Dating of proverbs
Purpose of Writing: Knowledge is nothing more than an accumulation of raw facts, but wisdom is the ability to see people, events, and situations as God sees them.
In the Book of Proverbs, Solomon reveals the mind of God in matters high and lofty and in common, ordinary, everyday situations, too.
16, xxv.-xxvii., and xxviii.-xxix., from which later editors formed the two booklets, x.-xxii. 17-xxiv., and, toward the middle of the third century, the sustained discourses of i.-ix.
The latest section, probably, is xxx.-xxxi., and the whole may have been edited not long before the year 200.
Moreover, as is pointed out below, the thought of the Book of Proverbs is as alien to the Hezekian as to the Solomonic age. Doubtless the authors, pious men, observed the national sacrificial laws (xv. 10-15 is of the ideal king, who is controlled by the human law of right (in contrast with the delineations in Isa. The instruction in such schools would naturally be of the practical ethical sort that is found in Proverbs (on the "mashal" form here adopted see Proverbs).
In Christ, “in whom are hidden all the treasures of wisdom and knowledge” (Colossians 2:3), we find the answer to our search for wisdom, the remedy for our fear of God, and the “righteousness, holiness and redemption” that we so desperately need (1 Corinthians ).
The wisdom that is found only in Christ is in contrast to the foolishness of the world which encourages us to be wise in our own eyes.
One of the Ketubim, or Hagiographa, belonging to the group of "Ḥokmah," or "Wisdom" books. V.) the book is entitled simply "Proverbs" ("Mishle"). It is uncertain whether or not the name "Wisdom" (or "All-Virtuous Wisdom"), common in early Christian writings (Clement of Rome, "Corinth," i. The following divisions of the book are indicated in the text: (1) A group of discourses on the conduct of life (i.-ix.), comprising the praise of wisdom as the guide of life (i.-iv.); warnings against unchaste women (v.-vii.; with three misplaced paragraphs, vi. (3) Two small groups of aphoristic quatrains (xxii. Hezekiah'stime may have been chosen by the author of this heading because he regarded the collection xxv.-xxix. 16, and therefore to be referred to the Augustan age of Hezekiah, which followed the golden age of David and Solomon. The frequent form of address, "my son," indicates the relation of a teacher to his pupils.
The Masoretic superscription to the first and twenty-fifth chapters is "Proverbs of Solomon" ("Mishle Shelomoh"; and so in the subscription to the book in the Alexandrian and Sinaitic Greek MSS.); but in the Greek and in later Jewish usage (and in the A. The longer title belonged originally to the central collection of aphorisms, x. 16, and to xxv.-xxix., and may have been extended early to the whole work, but the shorter form became the predominant one, as, indeed, there are other titles to certain sections (xxii. 1-19, against certain social faults); the description of wisdom as the controller of life and as 's companion in the creation of the world (viii.); and a contrast between wisdom and folly (ix.; with a misplaced collection of aphorisms, ix. (2) A collection, or book, of aphoristic couplets (x. But there is no proof that the age of Hezekiah was Augustan; on the contrary, it was a period of conflict, and the work of editing and combining did not begin till a century or two later. There is no information regarding regular academies before the second century (from Antigonus of Soko onward), but it is probable that those that are known did not spring into existence without forerunners.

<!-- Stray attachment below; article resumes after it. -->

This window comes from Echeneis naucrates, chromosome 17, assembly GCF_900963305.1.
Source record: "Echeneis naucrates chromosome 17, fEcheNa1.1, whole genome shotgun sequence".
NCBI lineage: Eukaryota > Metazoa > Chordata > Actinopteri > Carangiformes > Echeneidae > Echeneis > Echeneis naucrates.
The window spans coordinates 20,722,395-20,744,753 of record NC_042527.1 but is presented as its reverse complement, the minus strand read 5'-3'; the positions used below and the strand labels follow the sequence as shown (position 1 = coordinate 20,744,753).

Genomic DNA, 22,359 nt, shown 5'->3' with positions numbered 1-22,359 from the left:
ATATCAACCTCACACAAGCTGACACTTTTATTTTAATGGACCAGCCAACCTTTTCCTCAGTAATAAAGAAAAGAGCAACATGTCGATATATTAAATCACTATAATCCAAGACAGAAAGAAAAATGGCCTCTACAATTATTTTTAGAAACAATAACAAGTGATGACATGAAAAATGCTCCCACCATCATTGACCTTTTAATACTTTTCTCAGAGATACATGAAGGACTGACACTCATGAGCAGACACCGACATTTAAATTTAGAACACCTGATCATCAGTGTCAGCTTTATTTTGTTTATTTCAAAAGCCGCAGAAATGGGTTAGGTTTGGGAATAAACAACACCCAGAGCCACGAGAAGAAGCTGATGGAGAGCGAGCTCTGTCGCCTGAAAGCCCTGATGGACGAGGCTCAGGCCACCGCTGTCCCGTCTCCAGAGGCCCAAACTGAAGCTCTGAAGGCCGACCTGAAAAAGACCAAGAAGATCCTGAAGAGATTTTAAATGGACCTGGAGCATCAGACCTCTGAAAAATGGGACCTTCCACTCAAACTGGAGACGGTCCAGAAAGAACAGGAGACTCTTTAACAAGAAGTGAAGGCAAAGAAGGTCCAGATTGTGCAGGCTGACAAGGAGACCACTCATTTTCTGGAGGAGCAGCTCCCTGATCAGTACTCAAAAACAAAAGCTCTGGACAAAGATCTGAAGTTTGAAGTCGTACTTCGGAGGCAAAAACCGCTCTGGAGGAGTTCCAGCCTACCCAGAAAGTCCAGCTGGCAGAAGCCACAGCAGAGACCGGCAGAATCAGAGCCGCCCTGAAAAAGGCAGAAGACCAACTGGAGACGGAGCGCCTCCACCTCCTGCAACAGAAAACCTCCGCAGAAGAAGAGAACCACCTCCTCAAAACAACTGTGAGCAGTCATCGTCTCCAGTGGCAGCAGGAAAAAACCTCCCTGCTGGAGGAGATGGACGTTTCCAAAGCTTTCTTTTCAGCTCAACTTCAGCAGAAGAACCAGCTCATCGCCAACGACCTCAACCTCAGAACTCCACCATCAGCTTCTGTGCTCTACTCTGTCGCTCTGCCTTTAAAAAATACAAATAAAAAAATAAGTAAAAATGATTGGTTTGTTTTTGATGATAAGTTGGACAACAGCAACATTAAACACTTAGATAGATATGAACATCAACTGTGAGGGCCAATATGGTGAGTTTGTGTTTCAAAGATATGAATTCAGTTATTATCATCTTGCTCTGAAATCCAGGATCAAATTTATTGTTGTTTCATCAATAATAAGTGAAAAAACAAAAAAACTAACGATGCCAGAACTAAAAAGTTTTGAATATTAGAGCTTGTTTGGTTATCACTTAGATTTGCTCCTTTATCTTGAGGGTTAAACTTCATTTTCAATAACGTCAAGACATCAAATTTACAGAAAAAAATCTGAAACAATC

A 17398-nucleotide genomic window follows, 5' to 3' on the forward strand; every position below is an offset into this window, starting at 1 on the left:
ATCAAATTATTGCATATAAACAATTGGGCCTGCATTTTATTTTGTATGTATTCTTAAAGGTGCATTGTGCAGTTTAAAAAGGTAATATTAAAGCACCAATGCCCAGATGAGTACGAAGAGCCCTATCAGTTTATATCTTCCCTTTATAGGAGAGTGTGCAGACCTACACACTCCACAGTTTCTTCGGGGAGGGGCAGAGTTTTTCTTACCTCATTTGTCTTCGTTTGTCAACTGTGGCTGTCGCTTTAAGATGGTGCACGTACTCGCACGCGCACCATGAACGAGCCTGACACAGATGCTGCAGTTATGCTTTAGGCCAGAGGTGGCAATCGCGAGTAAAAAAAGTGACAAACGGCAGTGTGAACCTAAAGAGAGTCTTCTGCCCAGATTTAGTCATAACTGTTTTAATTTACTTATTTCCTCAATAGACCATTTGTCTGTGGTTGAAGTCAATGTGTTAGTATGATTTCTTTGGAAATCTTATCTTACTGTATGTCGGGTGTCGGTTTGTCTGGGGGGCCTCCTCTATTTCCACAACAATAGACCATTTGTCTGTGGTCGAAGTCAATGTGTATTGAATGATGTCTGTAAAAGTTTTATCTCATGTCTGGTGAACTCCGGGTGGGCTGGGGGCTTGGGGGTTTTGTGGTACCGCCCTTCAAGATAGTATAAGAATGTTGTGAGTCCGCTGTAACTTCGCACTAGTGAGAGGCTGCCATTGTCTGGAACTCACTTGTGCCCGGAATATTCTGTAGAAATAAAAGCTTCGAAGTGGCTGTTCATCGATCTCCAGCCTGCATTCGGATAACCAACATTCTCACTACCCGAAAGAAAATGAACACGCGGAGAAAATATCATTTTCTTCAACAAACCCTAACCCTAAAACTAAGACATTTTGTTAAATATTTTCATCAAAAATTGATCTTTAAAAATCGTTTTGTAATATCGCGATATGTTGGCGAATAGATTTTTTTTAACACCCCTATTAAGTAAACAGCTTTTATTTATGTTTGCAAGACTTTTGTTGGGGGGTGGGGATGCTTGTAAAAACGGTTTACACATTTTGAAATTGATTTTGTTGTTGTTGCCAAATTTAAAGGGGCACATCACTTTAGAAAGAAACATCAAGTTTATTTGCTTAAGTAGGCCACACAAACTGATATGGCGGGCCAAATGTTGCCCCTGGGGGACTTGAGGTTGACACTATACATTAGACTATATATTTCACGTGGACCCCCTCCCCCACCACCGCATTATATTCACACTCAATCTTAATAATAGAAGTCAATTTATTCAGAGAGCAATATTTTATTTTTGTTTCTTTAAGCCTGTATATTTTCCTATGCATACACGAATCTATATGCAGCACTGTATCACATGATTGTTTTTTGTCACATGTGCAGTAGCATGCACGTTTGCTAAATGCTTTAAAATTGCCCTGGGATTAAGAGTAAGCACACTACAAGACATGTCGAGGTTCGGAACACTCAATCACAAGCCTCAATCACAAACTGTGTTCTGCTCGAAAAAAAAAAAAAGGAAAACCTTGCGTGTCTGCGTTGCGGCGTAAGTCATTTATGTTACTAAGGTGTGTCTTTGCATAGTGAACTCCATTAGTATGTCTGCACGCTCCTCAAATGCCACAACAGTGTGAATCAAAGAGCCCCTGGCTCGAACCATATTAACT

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The religious atmosphere of the book is wholly different from that which characterizes Jewish thought down to the end of the fifth century. In no point is the change more noticeable than in the attitude toward wisdom. While the contents of the book are various, parts of it dealing with simple, every-day matters, the prevailing tone is broadly religious: God is the ruler of the world, and wisdom is the expression (through human conscience) of His will. Reward and punishment belong to the present life; the conception of the underworld is the same as in the body of Old Testament writings; there is no reference to ethical immortality (on xi. In this higher sense the utilitarian view approaches the idea of a life devoted to humanity, though this idea is not definitely expressed in Proverbs. The characteristics described above point to the post-Ezran period as the time of origination of the book; to this period alone can be referred the tacit recognition of monotheism and monogamy, the absence of a national tone, and the marks of a developed city life.